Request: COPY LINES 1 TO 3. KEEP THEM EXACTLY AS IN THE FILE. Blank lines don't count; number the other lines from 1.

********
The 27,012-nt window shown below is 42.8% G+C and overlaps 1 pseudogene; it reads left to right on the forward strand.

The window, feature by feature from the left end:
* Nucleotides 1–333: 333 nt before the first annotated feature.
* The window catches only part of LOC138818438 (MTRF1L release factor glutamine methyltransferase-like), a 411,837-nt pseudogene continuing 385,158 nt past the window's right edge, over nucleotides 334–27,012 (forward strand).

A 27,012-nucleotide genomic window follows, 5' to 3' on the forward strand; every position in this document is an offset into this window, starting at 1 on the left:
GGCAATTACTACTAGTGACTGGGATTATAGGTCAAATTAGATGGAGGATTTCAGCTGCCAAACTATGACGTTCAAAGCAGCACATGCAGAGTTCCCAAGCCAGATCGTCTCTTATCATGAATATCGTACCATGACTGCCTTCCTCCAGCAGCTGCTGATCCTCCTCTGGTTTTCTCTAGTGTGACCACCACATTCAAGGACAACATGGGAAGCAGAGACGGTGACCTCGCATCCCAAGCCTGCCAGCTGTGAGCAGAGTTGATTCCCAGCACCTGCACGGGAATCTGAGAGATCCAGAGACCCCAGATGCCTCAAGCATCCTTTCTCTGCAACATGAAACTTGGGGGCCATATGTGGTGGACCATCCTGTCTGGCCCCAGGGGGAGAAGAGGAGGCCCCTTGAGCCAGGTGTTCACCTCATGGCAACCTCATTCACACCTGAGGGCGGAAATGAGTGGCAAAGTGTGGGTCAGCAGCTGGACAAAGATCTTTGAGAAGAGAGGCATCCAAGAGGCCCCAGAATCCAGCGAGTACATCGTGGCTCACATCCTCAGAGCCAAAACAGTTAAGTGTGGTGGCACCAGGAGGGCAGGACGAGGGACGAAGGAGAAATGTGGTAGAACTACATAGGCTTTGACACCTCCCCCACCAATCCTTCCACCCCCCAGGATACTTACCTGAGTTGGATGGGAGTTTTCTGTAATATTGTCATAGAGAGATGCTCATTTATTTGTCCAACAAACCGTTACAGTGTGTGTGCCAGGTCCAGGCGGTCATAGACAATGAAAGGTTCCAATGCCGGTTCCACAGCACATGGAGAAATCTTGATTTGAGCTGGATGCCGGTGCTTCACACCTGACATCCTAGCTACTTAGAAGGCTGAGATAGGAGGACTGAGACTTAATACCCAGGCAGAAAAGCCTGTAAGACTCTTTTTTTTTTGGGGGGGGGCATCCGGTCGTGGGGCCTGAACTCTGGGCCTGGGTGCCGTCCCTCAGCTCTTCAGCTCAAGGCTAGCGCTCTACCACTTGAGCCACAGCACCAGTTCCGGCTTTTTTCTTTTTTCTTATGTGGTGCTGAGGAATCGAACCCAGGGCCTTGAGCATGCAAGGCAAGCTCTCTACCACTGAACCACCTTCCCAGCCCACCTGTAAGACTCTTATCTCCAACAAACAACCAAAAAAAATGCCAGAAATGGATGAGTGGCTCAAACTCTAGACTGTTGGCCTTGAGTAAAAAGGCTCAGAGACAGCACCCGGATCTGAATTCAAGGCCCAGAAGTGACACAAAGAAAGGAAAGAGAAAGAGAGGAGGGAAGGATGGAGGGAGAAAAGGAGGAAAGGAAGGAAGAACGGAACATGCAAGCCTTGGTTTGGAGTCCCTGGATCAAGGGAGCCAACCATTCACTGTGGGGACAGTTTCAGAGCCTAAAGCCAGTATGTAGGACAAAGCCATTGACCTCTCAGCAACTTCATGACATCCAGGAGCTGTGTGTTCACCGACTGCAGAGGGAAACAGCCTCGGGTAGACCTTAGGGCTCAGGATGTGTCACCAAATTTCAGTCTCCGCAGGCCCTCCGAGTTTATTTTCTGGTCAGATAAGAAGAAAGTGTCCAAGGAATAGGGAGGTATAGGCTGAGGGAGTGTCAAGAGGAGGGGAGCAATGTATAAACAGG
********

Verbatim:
The 27,012-nt window shown below is 42.8% G+C and overlaps 1 pseudogene; it reads left to right on the forward strand.

The window, feature by feature from the left end:
* Nucleotides 1–333: 333 nt before the first annotated feature.